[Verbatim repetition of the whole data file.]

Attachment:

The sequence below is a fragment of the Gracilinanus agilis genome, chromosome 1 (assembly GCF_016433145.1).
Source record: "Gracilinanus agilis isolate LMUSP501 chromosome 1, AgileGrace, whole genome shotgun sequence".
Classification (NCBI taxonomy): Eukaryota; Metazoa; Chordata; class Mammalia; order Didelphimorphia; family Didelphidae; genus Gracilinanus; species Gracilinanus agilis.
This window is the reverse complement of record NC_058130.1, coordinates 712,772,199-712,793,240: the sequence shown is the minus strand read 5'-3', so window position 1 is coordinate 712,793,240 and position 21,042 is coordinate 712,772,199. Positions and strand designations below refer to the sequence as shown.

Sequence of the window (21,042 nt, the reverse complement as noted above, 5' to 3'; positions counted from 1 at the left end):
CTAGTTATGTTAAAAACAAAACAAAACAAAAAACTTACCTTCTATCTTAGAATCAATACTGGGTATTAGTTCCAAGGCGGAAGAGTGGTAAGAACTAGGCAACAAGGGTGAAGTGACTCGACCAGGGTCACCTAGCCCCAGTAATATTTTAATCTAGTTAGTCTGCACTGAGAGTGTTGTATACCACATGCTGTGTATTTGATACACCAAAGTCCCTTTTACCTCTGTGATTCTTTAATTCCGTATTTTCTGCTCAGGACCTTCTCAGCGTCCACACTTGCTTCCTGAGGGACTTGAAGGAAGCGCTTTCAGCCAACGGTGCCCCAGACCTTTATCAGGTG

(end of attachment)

The sequence below is a fragment of the Gracilinanus agilis genome, chromosome 1 (assembly GCF_016433145.1).
Source record: "Gracilinanus agilis isolate LMUSP501 chromosome 1, AgileGrace, whole genome shotgun sequence".
Classification (NCBI taxonomy): Eukaryota; Metazoa; Chordata; class Mammalia; order Didelphimorphia; family Didelphidae; genus Gracilinanus; species Gracilinanus agilis.
This window is the reverse complement of record NC_058130.1, coordinates 712,772,199-712,793,240: the sequence shown is the minus strand read 5'-3', so window position 1 is coordinate 712,793,240 and position 21,042 is coordinate 712,772,199. Positions and strand designations below refer to the sequence as shown.

Sequence of the window (21,042 nt, the reverse complement as noted above, 5' to 3'; positions counted from 1 at the left end):
CTAGTTATGTTAAAAACAAAACAAAACAAAAAACTTACCTTCTATCTTAGAATCAATACTGGGTATTAGTTCCAAGGCGGAAGAGTGGTAAGAACTAGGCAACAAGGGTGAAGTGACTCGACCAGGGTCACCTAGCCCCAGTAATATTTTAATCTAGTTAGTCTGCACTGAGAGTGTTGTATACCACATGCTGTGTATTTGATACACCAAAGTCCCTTTTACCTCTGTGATTCTTTAATTCCGTATTTTCTGCTCAGGACCTTCTCAGCGTCCACACTTGCTTCCTGAGGGACTTGAAGGAAGCGCTTTCAGCCAACGGTGCCCCAGACCTTTATCAGGTG